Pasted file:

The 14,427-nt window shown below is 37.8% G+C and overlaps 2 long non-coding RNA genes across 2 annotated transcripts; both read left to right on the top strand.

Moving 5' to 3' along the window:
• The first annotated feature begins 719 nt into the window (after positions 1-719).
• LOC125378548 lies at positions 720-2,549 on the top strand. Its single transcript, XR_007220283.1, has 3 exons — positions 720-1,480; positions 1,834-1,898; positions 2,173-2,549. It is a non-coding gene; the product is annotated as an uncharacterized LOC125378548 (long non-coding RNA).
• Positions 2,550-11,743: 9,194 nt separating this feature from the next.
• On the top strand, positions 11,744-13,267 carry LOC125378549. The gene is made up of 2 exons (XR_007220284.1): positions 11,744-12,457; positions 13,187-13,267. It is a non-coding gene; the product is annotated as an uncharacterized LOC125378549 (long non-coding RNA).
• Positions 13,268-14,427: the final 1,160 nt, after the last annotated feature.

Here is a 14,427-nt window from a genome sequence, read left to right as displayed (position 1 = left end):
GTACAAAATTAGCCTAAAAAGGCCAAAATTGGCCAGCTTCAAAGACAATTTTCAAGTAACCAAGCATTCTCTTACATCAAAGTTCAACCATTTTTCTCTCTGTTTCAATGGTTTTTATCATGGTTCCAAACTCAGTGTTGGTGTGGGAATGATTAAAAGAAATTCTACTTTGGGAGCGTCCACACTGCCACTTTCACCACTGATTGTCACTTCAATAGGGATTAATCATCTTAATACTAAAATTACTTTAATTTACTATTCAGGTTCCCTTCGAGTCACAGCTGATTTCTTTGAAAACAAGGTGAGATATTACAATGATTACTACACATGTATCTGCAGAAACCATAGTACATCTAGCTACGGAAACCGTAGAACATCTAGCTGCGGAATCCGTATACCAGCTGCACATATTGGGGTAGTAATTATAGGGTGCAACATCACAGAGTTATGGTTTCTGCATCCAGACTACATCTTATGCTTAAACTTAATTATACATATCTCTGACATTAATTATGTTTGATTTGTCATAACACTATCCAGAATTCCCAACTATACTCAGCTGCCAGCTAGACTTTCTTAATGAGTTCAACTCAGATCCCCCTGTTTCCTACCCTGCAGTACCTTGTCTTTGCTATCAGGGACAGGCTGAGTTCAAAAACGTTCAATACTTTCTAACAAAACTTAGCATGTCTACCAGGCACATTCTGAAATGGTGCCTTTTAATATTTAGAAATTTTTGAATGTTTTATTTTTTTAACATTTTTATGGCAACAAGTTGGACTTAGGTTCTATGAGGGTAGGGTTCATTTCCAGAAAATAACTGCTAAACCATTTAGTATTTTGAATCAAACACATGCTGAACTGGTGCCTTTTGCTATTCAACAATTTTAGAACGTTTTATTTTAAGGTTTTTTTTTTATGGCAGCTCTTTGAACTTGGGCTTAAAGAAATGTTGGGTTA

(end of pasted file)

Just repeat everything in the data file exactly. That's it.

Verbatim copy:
The 14,427-nt window shown below is 37.8% G+C and overlaps 2 long non-coding RNA genes across 2 annotated transcripts; both read left to right on the top strand.

Moving 5' to 3' along the window:
• The first annotated feature begins 719 nt into the window (after positions 1-719).
• LOC125378548 lies at positions 720-2,549 on the top strand. Its single transcript, XR_007220283.1, has 3 exons — positions 720-1,480; positions 1,834-1,898; positions 2,173-2,549. It is a non-coding gene; the product is annotated as an uncharacterized LOC125378548 (long non-coding RNA).
• Positions 2,550-11,743: 9,194 nt separating this feature from the next.
• On the top strand, positions 11,744-13,267 carry LOC125378549. The gene is made up of 2 exons (XR_007220284.1): positions 11,744-12,457; positions 13,187-13,267. It is a non-coding gene; the product is annotated as an uncharacterized LOC125378549 (long non-coding RNA).
• Positions 13,268-14,427: the final 1,160 nt, after the last annotated feature.

Here is a 14,427-nt window from a genome sequence, read left to right as displayed (position 1 = left end):
GTACAAAATTAGCCTAAAAAGGCCAAAATTGGCCAGCTTCAAAGACAATTTTCAAGTAACCAAGCATTCTCTTACATCAAAGTTCAACCATTTTTCTCTCTGTTTCAATGGTTTTTATCATGGTTCCAAACTCAGTGTTGGTGTGGGAATGATTAAAAGAAATTCTACTTTGGGAGCGTCCACACTGCCACTTTCACCACTGATTGTCACTTCAATAGGGATTAATCATCTTAATACTAAAATTACTTTAATTTACTATTCAGGTTCCCTTCGAGTCACAGCTGATTTCTTTGAAAACAAGGTGAGATATTACAATGATTACTACACATGTATCTGCAGAAACCATAGTACATCTAGCTACGGAAACCGTAGAACATCTAGCTGCGGAATCCGTATACCAGCTGCACATATTGGGGTAGTAATTATAGGGTGCAACATCACAGAGTTATGGTTTCTGCATCCAGACTACATCTTATGCTTAAACTTAATTATACATATCTCTGACATTAATTATGTTTGATTTGTCATAACACTATCCAGAATTCCCAACTATACTCAGCTGCCAGCTAGACTTTCTTAATGAGTTCAACTCAGATCCCCCTGTTTCCTACCCTGCAGTACCTTGTCTTTGCTATCAGGGACAGGCTGAGTTCAAAAACGTTCAATACTTTCTAACAAAACTTAGCATGTCTACCAGGCACATTCTGAAATGGTGCCTTTTAATATTTAGAAATTTTTGAATGTTTTATTTTTTTAACATTTTTATGGCAACAAGTTGGACTTAGGTTCTATGAGGGTAGGGTTCATTTCCAGAAAATAACTGCTAAACCATTTAGTATTTTGAATCAAACACATGCTGAACTGGTGCCTTTTGCTATTCAACAATTTTAGAACGTTTTATTTTAAGGTTTTTTTTTTATGGCAGCTCTTTGAACTTGGGCTTAAAGAAATGTTGGGTTA